Chelelo Ochoa (Eleazar García “Chelelo”) – A relative of the dead Mr. X who inherits part of the property that becomes the center of espionage conflicts. Wants to promote wrestling matches for money. At one point has to disguise himself as Rayo De Oro when Ricardo goes missing. Is either Leonor’s husband or distant cousin with the same last name (I was unable to figure this out). Eleazar García has a nickname, so we know from experience to prepare for comedic pain. Though, really, Chelelo isn’t that unfunny. He might be the most entertaining nicknamed Mexican comedian I’ve seen in a film. And I’ve seen quite a few! So many nicknamed Mexican comedians…
Leonorilda “Leonor” Ochoa (Leonorilda Ochoa) – Leonor is one of the not really deceased Mr. X’s long lost relatives who gain ownership of a property he controls, thus everyone tries to kill her and Chelelo. They keep failing at it. She wants to turn the property into a gogo dancing hall. Leonorilda Ochoa also appears in Muñecas Peligrosas and Con Licencia Para Matar.
Sylvana (Maura Monti) – Leader of a villainous faction that is trying to gain possession of the property everyone wants. Owns a Carnivorous Plant and a bunch of goons. Maura Monti also appears in Muñecas Peligrosas, Con Licencia Para Matar, La Mujer Murciélago, S.O.S. Conspiracion Bikini, El Planeta de las Mujeres Invasoras, and Santo Contra la Invasion de los Marcianos.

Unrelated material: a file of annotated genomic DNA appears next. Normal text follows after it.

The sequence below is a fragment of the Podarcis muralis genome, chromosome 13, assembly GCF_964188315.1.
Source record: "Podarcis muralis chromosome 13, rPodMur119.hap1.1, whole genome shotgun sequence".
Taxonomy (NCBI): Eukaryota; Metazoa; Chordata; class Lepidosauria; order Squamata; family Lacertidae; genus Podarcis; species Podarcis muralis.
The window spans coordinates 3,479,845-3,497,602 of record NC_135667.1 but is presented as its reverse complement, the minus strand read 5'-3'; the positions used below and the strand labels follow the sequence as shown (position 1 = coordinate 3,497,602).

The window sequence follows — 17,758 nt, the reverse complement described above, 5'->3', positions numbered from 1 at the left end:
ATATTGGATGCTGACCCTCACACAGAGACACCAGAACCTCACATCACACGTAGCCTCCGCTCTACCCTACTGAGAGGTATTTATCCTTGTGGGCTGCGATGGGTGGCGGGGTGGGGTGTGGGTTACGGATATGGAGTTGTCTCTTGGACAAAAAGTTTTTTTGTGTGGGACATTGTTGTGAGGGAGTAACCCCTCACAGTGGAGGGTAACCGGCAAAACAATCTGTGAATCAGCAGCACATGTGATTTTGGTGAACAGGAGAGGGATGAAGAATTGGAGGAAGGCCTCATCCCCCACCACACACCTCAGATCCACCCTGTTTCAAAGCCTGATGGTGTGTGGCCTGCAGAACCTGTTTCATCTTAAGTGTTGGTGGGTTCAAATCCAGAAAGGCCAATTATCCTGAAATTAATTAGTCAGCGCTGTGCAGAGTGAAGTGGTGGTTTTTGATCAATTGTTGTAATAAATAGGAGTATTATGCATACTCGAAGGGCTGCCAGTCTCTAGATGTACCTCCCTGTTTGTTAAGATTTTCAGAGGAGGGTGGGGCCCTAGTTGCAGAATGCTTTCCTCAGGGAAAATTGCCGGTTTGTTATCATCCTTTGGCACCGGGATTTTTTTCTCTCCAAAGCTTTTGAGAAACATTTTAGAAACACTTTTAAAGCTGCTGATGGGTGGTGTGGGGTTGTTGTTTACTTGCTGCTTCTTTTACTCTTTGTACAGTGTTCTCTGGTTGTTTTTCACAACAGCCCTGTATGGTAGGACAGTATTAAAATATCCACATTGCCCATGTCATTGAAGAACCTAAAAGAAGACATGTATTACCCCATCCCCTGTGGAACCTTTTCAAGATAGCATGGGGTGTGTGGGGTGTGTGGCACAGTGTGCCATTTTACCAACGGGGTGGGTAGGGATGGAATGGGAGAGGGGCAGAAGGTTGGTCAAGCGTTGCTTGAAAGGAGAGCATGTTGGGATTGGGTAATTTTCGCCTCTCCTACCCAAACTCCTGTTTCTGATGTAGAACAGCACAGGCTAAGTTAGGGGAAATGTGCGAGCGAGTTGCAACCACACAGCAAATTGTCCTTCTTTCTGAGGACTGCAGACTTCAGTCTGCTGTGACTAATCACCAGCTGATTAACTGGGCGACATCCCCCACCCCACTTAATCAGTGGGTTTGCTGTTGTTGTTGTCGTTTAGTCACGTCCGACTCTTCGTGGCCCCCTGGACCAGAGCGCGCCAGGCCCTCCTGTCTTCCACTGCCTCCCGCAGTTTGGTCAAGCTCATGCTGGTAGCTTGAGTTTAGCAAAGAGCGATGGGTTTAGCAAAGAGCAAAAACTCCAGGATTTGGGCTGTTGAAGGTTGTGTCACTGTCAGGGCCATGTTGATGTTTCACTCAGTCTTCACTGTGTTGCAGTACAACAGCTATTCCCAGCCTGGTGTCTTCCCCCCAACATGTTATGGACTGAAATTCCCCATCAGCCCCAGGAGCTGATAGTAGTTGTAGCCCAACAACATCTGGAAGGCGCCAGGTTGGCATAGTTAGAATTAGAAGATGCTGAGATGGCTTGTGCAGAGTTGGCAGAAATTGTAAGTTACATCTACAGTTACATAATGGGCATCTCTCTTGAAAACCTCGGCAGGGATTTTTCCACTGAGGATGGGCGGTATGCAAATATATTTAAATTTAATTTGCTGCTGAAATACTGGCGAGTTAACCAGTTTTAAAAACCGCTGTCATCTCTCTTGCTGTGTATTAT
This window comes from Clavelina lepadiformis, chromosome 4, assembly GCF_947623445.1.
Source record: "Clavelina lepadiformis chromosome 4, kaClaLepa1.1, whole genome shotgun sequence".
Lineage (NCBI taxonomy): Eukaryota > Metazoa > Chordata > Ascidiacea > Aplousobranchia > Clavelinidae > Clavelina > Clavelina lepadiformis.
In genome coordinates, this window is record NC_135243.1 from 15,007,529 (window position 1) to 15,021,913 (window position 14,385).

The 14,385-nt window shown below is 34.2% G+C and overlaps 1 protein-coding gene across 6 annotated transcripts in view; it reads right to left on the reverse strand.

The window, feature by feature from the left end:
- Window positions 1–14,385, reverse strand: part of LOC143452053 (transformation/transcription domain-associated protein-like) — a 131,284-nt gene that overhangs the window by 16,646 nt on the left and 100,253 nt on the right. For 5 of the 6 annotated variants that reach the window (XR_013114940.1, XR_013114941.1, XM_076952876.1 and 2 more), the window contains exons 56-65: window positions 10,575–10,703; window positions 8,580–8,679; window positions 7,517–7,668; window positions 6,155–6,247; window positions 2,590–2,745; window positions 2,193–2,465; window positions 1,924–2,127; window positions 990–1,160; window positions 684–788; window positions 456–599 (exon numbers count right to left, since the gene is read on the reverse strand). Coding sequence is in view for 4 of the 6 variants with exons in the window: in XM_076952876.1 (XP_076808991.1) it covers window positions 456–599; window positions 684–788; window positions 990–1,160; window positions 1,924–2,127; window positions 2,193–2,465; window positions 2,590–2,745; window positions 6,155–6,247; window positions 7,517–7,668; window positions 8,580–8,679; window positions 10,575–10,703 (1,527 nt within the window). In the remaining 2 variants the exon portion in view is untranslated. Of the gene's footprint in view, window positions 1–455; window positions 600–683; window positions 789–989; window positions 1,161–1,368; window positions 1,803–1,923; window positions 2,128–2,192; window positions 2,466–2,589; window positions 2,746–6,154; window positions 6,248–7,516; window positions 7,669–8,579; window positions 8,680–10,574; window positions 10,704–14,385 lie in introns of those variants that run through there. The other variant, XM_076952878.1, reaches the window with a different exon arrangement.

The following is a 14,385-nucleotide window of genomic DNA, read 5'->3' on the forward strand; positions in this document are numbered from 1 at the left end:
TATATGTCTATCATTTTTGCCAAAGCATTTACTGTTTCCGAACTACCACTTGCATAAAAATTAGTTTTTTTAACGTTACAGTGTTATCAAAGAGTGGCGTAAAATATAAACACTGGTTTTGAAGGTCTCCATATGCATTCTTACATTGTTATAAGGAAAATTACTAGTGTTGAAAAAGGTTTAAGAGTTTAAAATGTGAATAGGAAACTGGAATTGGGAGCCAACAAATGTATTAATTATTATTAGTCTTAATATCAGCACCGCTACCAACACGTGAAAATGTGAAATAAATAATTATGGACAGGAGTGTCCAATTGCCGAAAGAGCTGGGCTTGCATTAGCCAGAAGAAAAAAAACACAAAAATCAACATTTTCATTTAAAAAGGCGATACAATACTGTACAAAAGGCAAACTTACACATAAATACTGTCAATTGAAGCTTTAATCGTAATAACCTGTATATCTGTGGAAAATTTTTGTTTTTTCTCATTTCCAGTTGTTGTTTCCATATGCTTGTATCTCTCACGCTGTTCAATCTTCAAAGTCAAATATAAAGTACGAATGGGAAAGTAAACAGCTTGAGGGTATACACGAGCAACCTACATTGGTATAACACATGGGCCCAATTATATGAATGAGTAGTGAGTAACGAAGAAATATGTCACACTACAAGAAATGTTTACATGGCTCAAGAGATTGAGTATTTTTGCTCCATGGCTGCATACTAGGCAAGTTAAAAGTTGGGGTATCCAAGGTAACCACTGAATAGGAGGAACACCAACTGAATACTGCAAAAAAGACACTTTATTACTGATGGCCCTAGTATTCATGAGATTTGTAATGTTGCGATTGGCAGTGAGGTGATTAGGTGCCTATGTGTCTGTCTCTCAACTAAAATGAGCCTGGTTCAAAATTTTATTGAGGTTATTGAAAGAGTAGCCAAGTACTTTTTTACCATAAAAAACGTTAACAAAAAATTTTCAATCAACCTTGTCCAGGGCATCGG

Mr. X (Héctor Andremar) – The mysterious Mr. X is very mysterious. Most mysterious of all is his plan, which makes no real sense. Hides out under the property in question all day and gives his men branded uniforms. He also has a twin brother, but he kills him to fake his own death. I’m pretty sure this is Héctor Andremar.
Carnivorous Plant (itself) – A very hungry plant that is eager to eat anything and anyone it can get its vines on! Used by Sylvana to threaten her enemies.
Robot (???) – A remote controlled robot that looks like a modified diving suit with a stove grill in the front of it. Controlled by the Mad Scientist Guy using a remote in his cane. Uses it to kill the enemies of his group, and also as a wrestling opponent in a bid to kill off Ricardo.
Mad Scientist Guy (???) – One of Sylvana’s goons who controls the Robot that kills people and wrestles. Takes great joy in seeing his creating destroy the living both inside and outside the ring. Forgot to use circuit breakers, proving he really is mad. Meets a shocking end. I am not sure who played him.

Cazadores de Espías
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Posted by Tars Tarkas - January 15, 2015 at 8:45 am

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Santo y Blue Demon vs Drácula y el Hombre Lobo

Santo y Blue Demon vs Drácula y el Hombre Lobo

aka Santo and Blue Demon vs. Dracula and the Wolfman

1973
Written by Alfredo Salazar
Directed by Miguel M. Delgado

Santo Blue Demon Dracula Wolfman